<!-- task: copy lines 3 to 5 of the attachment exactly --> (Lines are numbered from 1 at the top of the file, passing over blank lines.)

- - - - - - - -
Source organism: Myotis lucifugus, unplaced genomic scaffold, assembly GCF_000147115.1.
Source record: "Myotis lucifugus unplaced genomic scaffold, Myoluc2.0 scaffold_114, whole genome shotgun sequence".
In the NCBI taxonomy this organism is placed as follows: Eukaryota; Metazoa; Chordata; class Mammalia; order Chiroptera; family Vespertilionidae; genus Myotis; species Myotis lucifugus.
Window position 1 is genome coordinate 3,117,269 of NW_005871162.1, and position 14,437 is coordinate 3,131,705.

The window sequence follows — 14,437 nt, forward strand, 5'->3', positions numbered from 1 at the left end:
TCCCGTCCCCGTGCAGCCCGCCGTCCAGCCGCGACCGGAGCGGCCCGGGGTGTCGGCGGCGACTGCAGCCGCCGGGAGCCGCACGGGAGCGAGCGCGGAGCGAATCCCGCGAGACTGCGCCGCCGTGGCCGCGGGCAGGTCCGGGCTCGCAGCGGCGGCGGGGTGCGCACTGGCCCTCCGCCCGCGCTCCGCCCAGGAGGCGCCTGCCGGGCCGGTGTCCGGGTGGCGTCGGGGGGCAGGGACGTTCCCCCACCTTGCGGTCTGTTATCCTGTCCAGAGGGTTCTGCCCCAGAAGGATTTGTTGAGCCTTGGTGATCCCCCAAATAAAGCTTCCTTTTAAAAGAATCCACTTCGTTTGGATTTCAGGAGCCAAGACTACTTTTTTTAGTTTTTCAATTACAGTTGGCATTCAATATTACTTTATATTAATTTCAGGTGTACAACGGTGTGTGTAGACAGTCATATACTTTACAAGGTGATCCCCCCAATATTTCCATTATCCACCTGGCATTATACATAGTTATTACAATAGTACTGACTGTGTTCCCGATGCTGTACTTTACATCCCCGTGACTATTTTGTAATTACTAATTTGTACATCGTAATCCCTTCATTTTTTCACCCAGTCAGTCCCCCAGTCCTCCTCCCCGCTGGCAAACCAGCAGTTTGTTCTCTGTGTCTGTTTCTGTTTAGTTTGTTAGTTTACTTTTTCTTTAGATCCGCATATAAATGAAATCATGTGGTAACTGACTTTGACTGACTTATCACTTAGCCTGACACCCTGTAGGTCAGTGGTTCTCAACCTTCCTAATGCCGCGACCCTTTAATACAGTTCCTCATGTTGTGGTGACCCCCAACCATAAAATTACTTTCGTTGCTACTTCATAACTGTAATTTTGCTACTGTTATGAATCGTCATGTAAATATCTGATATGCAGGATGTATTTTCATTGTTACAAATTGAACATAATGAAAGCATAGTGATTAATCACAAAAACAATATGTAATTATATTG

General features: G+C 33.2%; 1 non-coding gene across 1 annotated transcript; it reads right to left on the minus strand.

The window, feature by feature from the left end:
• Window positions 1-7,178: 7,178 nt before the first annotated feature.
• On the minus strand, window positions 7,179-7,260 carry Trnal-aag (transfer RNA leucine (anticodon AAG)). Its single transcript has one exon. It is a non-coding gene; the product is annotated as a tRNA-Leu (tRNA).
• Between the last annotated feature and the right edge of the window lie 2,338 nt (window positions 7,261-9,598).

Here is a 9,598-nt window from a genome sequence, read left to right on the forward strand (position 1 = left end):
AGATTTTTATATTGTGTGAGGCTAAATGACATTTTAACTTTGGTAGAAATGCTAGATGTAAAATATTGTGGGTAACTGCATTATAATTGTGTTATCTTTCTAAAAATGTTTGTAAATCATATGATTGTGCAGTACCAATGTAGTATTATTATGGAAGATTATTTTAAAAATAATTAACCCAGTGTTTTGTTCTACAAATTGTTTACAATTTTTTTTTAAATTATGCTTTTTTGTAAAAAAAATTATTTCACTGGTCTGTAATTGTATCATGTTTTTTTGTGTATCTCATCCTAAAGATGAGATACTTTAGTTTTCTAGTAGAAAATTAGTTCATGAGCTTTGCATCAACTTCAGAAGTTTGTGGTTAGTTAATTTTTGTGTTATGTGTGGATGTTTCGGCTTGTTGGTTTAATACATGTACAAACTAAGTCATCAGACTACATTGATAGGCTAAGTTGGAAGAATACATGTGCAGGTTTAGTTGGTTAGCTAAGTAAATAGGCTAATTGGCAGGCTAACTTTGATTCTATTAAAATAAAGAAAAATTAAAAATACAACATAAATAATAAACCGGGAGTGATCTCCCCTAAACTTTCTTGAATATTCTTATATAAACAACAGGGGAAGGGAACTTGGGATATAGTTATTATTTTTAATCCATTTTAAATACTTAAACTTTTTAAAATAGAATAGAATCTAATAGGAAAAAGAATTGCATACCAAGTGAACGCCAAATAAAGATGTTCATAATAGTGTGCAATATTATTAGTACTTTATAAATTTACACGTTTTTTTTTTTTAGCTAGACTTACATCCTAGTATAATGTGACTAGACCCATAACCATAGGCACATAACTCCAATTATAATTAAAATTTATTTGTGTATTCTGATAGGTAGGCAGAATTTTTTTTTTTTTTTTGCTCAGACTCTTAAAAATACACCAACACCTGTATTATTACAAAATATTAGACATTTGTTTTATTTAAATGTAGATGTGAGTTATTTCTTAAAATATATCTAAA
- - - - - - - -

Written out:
In the NCBI taxonomy this organism is placed as follows: Eukaryota; Metazoa; Chordata; class Mammalia; order Chiroptera; family Vespertilionidae; genus Myotis; species Myotis lucifugus.
Window position 1 is genome coordinate 3,117,269 of NW_005871162.1, and position 14,437 is coordinate 3,131,705.

The window sequence follows — 14,437 nt, forward strand, 5'->3', positions numbered from 1 at the left end: